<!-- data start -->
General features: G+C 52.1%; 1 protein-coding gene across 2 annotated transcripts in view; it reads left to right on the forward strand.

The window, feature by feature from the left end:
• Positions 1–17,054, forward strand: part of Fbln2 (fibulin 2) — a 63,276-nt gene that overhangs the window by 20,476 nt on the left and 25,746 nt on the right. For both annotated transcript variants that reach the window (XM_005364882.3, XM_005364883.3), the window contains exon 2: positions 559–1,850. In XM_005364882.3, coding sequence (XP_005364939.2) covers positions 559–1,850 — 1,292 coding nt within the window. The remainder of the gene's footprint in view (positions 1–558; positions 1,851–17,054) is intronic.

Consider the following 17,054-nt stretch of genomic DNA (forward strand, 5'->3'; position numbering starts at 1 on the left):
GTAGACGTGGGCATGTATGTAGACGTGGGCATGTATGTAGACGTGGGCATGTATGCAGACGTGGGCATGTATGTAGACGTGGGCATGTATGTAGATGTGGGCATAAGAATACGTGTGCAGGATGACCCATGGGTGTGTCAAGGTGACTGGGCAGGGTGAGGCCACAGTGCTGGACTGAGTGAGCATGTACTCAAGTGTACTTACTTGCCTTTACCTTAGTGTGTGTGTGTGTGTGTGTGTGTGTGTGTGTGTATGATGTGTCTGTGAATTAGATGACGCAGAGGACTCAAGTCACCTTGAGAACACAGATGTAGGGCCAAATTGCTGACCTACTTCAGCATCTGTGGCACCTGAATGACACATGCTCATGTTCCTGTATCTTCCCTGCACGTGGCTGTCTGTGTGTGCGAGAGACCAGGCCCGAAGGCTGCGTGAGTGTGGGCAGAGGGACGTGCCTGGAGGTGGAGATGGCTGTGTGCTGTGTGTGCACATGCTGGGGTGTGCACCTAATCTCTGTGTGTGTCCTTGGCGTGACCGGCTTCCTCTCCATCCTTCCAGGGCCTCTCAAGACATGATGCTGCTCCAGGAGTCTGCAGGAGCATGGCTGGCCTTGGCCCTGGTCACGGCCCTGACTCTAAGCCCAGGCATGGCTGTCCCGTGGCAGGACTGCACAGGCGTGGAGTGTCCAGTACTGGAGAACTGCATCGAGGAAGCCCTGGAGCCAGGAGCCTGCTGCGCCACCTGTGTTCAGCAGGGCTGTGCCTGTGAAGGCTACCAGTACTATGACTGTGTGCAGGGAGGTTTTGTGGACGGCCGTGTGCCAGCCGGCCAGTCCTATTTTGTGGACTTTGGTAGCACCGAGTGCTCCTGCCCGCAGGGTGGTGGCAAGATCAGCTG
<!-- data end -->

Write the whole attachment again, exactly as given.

General features: G+C 52.1%; 1 protein-coding gene across 2 annotated transcripts in view; it reads left to right on the forward strand.

The window, feature by feature from the left end:
• Positions 1–17,054, forward strand: part of Fbln2 (fibulin 2) — a 63,276-nt gene that overhangs the window by 20,476 nt on the left and 25,746 nt on the right. For both annotated transcript variants that reach the window (XM_005364882.3, XM_005364883.3), the window contains exon 2: positions 559–1,850. In XM_005364882.3, coding sequence (XP_005364939.2) covers positions 559–1,850 — 1,292 coding nt within the window. The remainder of the gene's footprint in view (positions 1–558; positions 1,851–17,054) is intronic.

Consider the following 17,054-nt stretch of genomic DNA (forward strand, 5'->3'; position numbering starts at 1 on the left):
GTAGACGTGGGCATGTATGTAGACGTGGGCATGTATGTAGACGTGGGCATGTATGCAGACGTGGGCATGTATGTAGACGTGGGCATGTATGTAGATGTGGGCATAAGAATACGTGTGCAGGATGACCCATGGGTGTGTCAAGGTGACTGGGCAGGGTGAGGCCACAGTGCTGGACTGAGTGAGCATGTACTCAAGTGTACTTACTTGCCTTTACCTTAGTGTGTGTGTGTGTGTGTGTGTGTGTGTGTGTGTATGATGTGTCTGTGAATTAGATGACGCAGAGGACTCAAGTCACCTTGAGAACACAGATGTAGGGCCAAATTGCTGACCTACTTCAGCATCTGTGGCACCTGAATGACACATGCTCATGTTCCTGTATCTTCCCTGCACGTGGCTGTCTGTGTGTGCGAGAGACCAGGCCCGAAGGCTGCGTGAGTGTGGGCAGAGGGACGTGCCTGGAGGTGGAGATGGCTGTGTGCTGTGTGTGCACATGCTGGGGTGTGCACCTAATCTCTGTGTGTGTCCTTGGCGTGACCGGCTTCCTCTCCATCCTTCCAGGGCCTCTCAAGACATGATGCTGCTCCAGGAGTCTGCAGGAGCATGGCTGGCCTTGGCCCTGGTCACGGCCCTGACTCTAAGCCCAGGCATGGCTGTCCCGTGGCAGGACTGCACAGGCGTGGAGTGTCCAGTACTGGAGAACTGCATCGAGGAAGCCCTGGAGCCAGGAGCCTGCTGCGCCACCTGTGTTCAGCAGGGCTGTGCCTGTGAAGGCTACCAGTACTATGACTGTGTGCAGGGAGGTTTTGTGGACGGCCGTGTGCCAGCCGGCCAGTCCTATTTTGTGGACTTTGGTAGCACCGAGTGCTCCTGCCCGCAGGGTGGTGGCAAGATCAGCTG